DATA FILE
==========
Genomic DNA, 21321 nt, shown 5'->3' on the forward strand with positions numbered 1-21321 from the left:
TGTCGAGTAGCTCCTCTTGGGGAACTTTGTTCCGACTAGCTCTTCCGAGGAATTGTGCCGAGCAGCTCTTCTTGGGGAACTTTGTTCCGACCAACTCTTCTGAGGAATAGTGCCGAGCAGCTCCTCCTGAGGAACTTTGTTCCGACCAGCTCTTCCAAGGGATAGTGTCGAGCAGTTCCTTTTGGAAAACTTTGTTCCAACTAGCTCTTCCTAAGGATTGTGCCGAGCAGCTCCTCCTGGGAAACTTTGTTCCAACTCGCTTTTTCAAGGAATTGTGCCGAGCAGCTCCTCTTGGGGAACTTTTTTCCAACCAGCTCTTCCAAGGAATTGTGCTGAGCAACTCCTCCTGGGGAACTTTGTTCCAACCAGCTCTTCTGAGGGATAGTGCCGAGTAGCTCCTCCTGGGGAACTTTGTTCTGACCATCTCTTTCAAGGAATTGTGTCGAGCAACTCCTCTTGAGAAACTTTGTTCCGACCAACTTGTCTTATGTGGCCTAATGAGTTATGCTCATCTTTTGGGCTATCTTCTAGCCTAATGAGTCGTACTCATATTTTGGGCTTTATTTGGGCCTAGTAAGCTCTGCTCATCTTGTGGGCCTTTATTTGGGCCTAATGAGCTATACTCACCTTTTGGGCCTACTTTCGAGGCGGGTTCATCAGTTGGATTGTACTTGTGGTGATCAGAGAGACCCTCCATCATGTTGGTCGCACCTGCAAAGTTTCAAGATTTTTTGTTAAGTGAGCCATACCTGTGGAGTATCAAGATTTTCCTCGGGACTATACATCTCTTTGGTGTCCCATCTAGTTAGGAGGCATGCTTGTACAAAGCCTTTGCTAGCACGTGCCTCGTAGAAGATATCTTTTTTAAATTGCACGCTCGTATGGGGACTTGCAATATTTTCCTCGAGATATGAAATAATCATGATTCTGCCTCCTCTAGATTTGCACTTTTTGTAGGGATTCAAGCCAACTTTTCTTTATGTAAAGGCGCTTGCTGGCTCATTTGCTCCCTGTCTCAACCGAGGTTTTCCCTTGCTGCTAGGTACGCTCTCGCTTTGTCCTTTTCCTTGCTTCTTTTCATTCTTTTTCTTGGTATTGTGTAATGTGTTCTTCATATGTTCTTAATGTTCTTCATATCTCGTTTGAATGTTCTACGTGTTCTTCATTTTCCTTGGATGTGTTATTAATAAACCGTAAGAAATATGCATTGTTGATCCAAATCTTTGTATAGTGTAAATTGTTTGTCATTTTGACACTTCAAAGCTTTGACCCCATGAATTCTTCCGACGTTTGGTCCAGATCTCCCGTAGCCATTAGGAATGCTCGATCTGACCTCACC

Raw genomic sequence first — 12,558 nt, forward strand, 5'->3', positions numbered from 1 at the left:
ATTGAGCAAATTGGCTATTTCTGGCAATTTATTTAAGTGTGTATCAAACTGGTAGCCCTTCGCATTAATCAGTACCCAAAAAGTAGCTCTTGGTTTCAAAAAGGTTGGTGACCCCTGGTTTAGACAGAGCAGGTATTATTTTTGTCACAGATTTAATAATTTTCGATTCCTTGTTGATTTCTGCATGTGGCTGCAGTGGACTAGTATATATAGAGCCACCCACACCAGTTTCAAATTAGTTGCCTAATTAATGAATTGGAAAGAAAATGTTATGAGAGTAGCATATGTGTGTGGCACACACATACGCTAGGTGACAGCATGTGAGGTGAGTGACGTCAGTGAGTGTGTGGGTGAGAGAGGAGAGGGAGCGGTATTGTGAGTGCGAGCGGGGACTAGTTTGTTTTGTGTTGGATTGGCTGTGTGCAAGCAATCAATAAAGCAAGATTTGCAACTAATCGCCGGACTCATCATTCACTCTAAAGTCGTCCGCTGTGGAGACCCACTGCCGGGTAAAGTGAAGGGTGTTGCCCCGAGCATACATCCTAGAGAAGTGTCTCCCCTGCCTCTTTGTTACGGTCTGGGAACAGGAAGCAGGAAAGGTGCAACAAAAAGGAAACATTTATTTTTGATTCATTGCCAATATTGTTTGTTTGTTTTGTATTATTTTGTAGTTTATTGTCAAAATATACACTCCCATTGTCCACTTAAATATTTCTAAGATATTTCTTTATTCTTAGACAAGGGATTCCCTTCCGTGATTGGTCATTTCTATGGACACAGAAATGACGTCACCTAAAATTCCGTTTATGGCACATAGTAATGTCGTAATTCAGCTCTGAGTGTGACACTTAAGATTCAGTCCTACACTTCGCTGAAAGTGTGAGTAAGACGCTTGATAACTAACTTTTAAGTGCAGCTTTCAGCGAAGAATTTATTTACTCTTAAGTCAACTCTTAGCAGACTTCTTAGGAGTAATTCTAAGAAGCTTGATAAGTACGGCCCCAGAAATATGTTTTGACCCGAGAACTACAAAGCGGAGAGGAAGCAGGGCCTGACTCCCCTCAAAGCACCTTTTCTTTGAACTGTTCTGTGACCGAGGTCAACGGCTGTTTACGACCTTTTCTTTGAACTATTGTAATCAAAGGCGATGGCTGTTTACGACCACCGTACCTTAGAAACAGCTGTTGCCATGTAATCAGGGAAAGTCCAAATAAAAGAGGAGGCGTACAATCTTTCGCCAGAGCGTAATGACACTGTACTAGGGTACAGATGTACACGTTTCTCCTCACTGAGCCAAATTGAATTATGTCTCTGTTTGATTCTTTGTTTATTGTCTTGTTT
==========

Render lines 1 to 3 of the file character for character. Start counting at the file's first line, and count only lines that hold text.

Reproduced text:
Genomic DNA, 21321 nt, shown 5'->3' on the forward strand with positions numbered 1-21321 from the left:
TGTCGAGTAGCTCCTCTTGGGGAACTTTGTTCCGACTAGCTCTTCCGAGGAATTGTGCCGAGCAGCTCTTCTTGGGGAACTTTGTTCCGACCAACTCTTCTGAGGAATAGTGCCGAGCAGCTCCTCCTGAGGAACTTTGTTCCGACCAGCTCTTCCAAGGGATAGTGTCGAGCAGTTCCTTTTGGAAAACTTTGTTCCAACTAGCTCTTCCTAAGGATTGTGCCGAGCAGCTCCTCCTGGGAAACTTTGTTCCAACTCGCTTTTTCAAGGAATTGTGCCGAGCAGCTCCTCTTGGGGAACTTTTTTCCAACCAGCTCTTCCAAGGAATTGTGCTGAGCAACTCCTCCTGGGGAACTTTGTTCCAACCAGCTCTTCTGAGGGATAGTGCCGAGTAGCTCCTCCTGGGGAACTTTGTTCTGACCATCTCTTTCAAGGAATTGTGTCGAGCAACTCCTCTTGAGAAACTTTGTTCCGACCAACTTGTCTTATGTGGCCTAATGAGTTATGCTCATCTTTTGGGCTATCTTCTAGCCTAATGAGTCGTACTCATATTTTGGGCTTTATTTGGGCCTAGTAAGCTCTGCTCATCTTGTGGGCCTTTATTTGGGCCTAATGAGCTATACTCACCTTTTGGGCCTACTTTCGAGGCGGGTTCATCAGTTGGATTGTACTTGTGGTGATCAGAGAGACCCTCCATCATGTTGGTCGCACCTGCAAAGTTTCAAGATTTTTTGTTAAGTGAGCCATACCTGTGGAGTATCAAGATTTTCCTCGGGACTATACATCTCTTTGGTGTCCCATCTAGTTAGGAGGCATGCTTGTACAAAGCCTTTGCTAGCACGTGCCTCGTAGAAGATATCTTTTTTAAATTGCACGCTCGTATGGGGACTTGCAATATTTTCCTCGAGATATGAAATAATCATGATTCTGCCTCCTCTAGATTTGCACTTTTTGTAGGGATTCAAGCCAACTTTTCTTTATGTAAAGGCGCTTGCTGGCTCATTTGCTCCCTGTCTCAACCGAGGTTTTCCCTTGCTGCTAGGTACGCTCTCGCTTTGTCCTTTTCCTTGCTTCTTTTCATTCTTTTTCTTGGTATTGTGTAATGTGTTCTTCATATGTTCTTAATGTTCTTCATATCTCGTTTGAATGTTCTACGTGTTCTTCATTTTCCTTGGATGTGTTATTAATAAACCGTAAGAAATATGCATTGTTGATCCAAATCTTTGTATAGTGTAAATTGTTTGTCATTTTGACACTTCAAAGCTTTGACCCCATGAATTCTTCCGACGTTTGGTCCAGATCTCCCGTAGCCATTAGGAATGCTCGATCTGACCTCACC

Raw genomic sequence first — 12,558 nt, forward strand, 5'->3', positions numbered from 1 at the left: